For the state, county and local officials gathered at the 32nd annual elected officials luncheon, Nov. 26 at Fireside Pub & Steakhouse in Manchester, the topics discussed had a familiar ring to them.
Child care tax credits, mental health support for children and workforce development drew support from many in attendance.
Maquoketa Valley School Board President Donna Kunde said mental health support for schools was the number one request at the recent Iowa School Board Association Convention.
“It was the overwhelming priority among school boards,” she told the crowd. “Like many schools, we are struggling with staff to deal with that issue.”
During the last session, state legislators approved a mental health care system but provided little money for its implementation.
State Representative Lee Hein said he expects the legislature to provide funding this session for the system. “It’s certainly something I hear from school districts,” he said. “I know we are looking at a way to fund it this year.”
Following the luncheon, Kunde explained, calling mental health a “multi-faceted issue” in rural districts like Maquoketa Valley.
“Rural districts don’t have access to immediate mental health services like many of our urban access centers do,” she said. “We do have 11 professional mental health psychiatrists in this area, but nine of them will retire in the next five years. We don’t have the personnel to fill those positions.”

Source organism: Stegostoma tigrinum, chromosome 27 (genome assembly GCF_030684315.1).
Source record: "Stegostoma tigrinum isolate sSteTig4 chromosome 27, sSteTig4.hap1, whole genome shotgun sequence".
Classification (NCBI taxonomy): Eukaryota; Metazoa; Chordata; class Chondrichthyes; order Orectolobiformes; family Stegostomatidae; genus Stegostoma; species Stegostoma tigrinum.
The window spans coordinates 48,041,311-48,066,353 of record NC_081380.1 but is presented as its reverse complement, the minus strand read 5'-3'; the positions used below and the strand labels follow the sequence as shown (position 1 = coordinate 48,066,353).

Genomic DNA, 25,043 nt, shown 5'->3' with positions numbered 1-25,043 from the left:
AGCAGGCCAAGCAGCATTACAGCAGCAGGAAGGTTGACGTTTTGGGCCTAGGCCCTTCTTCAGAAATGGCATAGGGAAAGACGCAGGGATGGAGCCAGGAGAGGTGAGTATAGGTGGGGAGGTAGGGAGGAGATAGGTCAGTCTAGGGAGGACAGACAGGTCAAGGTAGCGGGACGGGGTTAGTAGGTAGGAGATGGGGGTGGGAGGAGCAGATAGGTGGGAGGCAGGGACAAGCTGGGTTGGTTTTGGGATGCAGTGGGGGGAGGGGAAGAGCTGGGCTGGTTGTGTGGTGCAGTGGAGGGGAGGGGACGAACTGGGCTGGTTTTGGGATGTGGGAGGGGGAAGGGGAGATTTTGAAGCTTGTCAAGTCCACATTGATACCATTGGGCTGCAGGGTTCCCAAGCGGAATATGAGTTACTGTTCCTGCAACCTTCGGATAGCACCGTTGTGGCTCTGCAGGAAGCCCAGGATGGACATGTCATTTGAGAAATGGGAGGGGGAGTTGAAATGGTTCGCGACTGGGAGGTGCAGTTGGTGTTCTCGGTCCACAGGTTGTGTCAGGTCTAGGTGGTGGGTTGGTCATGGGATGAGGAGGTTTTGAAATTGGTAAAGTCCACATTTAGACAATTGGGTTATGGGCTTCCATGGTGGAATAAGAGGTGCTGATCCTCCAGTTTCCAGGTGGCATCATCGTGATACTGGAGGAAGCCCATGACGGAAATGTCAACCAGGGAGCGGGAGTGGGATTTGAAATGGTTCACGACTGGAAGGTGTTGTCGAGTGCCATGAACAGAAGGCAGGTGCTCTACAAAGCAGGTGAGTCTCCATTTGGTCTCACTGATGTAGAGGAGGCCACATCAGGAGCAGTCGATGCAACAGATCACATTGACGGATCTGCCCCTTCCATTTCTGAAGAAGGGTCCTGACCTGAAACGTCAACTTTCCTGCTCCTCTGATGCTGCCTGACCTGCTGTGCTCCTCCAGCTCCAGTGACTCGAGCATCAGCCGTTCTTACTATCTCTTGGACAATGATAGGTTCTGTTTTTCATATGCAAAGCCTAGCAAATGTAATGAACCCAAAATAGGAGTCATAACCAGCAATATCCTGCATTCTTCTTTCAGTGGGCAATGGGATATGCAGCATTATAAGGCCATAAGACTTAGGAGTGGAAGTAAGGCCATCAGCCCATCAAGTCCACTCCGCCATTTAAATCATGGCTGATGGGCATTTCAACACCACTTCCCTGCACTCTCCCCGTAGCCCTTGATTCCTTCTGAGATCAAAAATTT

She called for rural districts to have access to those with specific mental health training. “Our teachers have been through training with the AEA (Area Education Agency), but our teachers are not mental health experts. We can’t expect them to be. Whether it’s social workers, psychologists or psychiatrists, we need to have those people available.”
She said that while the AEA can provide some of that help, it’s not always best for students or their families. “We have to send kids out to receive that help. We need to have people on staff, in school, so that when a need arises, we aren’t just dealing with the child, but also the family. Often, the family issue is even a bigger issue that we aren’t addressing.”
She said since the legislature didn’t fund the system last year, the responsibility now falls on the district. “Maquoketa Valley, as well as our neighboring schools, have added staff, but that funding comes from our general fund. It means taking from someplace else to support having someone with that training to be in our classroom.”
Hein said he expects to see the Iowa House address workforce development and increasing child care credits.
“Workforce is huge,” he said. “Businesses and industries support the idea. I don’t know of any business or industry that isn’t looking for good employees who are skilled and can do the job for them. I think that will be an issue for a long time going forward, having those types of programs and being able to fund them.”
He said child care is “a constant problem for folks.” He said the issue was discussed near the end of last year’s session. “I think it will come up again. Perhaps we could increase the rate so if a family’s income is a little higher, they could still get some tax credit for child care.”
He also shared his concern with funding for rural EMS services. “It’s a top priority of mine to try to get more funding. It costs just as much to staff an ambulance here in Manchester as it does in Cedar Rapids. But the one in Cedar Rapids makes more trips and has more revenue. They are self-sustaining, while many in rural Iowa run at a deficit. We need to figure out a way to get health care emergency care to rural Iowa.”